In many people’s minds, upgrading your business technology comes down to one trade-off: cost vs reliability. This could be the deciding factor of going new or opting for refurbished.
The choice spans way beyond computers: it applies when replacing tablets, phones, POS systems, TVs, routers and much more.
Find out which option is best for your business, whether you even need to upgrade in the first place and how to dispose of your old tech if you do.
Do I need to replace my tech?
Though you think your machine might be knackered, it could have a good two or three years left in it.
Before you decide to go for a different model, ask:
- Does it impact on the productivity of my business?
- Is it almost as costly to repair as it is to run?
If the machine could work well with less software and fewer capabilities, your third option is to shift the functions that your old tech used to perform onto another machine, using the older one for basic tasks.
Once it’s time to upgrade, take the costs of the tech itself and the time/expense to train employees into account. You should also factor in how the new tech will integrate with your other business software.
Buying new business tech
A lot of small business owners buy new. For a higher upfront cost, they want a reliable machine with a longer life.
As the tech is new it’s likely that it will boost your productivity through the efficiency of the system. You may have already found that outdated systems can cost you more time searching for information which can be found more easily on newer systems.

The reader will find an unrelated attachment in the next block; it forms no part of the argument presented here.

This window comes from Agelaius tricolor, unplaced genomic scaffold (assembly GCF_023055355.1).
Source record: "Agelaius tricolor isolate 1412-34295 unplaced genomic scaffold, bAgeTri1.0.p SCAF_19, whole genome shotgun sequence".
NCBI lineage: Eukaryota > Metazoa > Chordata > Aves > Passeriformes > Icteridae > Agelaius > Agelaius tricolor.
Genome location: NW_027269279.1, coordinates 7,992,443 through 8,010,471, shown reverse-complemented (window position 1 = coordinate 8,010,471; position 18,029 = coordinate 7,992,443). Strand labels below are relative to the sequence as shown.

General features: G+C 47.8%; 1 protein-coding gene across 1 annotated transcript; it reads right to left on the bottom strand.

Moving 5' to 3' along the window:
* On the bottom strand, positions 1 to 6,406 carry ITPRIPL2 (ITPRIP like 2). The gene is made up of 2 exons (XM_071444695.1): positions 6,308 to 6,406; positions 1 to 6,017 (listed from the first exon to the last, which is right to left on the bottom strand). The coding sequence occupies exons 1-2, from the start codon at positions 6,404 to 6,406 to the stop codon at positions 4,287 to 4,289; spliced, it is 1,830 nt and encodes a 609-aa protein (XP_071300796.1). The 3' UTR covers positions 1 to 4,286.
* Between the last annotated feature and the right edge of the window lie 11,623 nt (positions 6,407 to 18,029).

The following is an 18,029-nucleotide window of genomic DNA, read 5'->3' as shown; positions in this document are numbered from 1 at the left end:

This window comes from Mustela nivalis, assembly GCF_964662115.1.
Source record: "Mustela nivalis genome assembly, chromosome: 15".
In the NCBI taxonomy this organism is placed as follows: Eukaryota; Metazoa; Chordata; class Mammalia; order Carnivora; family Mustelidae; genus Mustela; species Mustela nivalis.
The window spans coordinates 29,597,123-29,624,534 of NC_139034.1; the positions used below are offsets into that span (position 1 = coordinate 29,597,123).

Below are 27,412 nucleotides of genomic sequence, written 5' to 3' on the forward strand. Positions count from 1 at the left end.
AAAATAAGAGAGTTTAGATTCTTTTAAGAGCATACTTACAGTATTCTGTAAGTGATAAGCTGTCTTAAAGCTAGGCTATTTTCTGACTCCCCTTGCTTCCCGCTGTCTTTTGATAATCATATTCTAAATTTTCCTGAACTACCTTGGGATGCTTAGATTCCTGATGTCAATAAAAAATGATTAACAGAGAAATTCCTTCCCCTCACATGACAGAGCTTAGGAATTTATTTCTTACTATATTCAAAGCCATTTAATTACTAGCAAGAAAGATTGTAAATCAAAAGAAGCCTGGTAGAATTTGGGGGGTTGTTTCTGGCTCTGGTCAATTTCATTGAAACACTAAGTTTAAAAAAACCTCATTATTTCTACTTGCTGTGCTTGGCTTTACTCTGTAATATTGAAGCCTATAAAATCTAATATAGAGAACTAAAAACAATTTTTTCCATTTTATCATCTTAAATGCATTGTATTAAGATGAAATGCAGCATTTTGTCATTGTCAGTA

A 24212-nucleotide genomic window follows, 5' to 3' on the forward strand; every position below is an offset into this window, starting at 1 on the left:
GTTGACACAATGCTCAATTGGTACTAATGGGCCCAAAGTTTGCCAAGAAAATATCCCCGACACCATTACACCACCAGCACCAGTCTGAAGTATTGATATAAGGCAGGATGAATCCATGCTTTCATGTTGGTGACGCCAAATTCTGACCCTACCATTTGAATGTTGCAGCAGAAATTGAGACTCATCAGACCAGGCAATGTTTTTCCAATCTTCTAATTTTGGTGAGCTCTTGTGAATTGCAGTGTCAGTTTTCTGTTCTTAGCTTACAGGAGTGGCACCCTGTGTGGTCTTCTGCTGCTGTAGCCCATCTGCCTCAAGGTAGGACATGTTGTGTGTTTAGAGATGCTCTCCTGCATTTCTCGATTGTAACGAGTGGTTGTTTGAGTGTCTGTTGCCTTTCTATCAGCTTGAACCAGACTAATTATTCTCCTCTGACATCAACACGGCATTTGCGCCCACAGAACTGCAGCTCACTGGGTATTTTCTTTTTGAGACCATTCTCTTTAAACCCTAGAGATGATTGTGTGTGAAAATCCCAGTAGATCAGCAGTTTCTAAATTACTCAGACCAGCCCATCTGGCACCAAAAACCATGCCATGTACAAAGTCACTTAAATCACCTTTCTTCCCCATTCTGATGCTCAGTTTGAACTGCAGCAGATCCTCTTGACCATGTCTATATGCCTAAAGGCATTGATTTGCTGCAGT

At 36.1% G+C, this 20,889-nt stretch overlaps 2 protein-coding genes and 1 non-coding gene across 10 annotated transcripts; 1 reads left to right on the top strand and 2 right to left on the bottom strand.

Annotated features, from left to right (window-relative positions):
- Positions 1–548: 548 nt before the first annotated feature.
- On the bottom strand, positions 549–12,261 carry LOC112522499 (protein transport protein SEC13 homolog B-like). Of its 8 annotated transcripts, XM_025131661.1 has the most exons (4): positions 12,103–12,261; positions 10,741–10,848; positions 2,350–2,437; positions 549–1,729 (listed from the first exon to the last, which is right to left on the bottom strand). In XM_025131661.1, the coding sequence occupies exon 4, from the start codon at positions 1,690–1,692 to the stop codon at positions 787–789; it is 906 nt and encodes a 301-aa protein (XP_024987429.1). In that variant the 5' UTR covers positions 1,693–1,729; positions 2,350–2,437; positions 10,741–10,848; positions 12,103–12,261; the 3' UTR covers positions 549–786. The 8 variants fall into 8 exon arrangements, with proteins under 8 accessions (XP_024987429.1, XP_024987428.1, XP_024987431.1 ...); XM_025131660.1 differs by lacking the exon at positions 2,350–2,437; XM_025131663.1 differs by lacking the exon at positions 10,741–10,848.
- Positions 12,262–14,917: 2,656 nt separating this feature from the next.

‘We prefer buying new as we can specify the spec we require’
Having new technology might mean your tech is more compatible with the tech of employees who work remotely. Not only that, they allow you to automate processes and use certain communication platforms which you can’t with older tech.
“We prefer new tech because of the guarantees we get – we’ve have had issues with refurbished not working as well or breaking down after a few months of use,” said James Roberts, director of Sanctuary Bathrooms.
“We also prefer buying new as we can specify the spec we require instead of having to settle for either something we don’t need or something we don’t require.”
It’s more beneficial in terms of virus protection, too. The operating system will be up to date, fixing bugs and vulnerabilities of the previous versions. Then there are potential data breaches – dodging a detrimental hack will save you a hefty amount of money and trouble in the longer term.
However, cost can be an issue, which Roberts is aware of:
“To try and keep costs down, we would always buy outright to try and get the best deal and look around. We also have our PCs custom-built so we have them with the correct items. We don’t have to pay for features that we don’t need.”
What you need to know about refurbished technology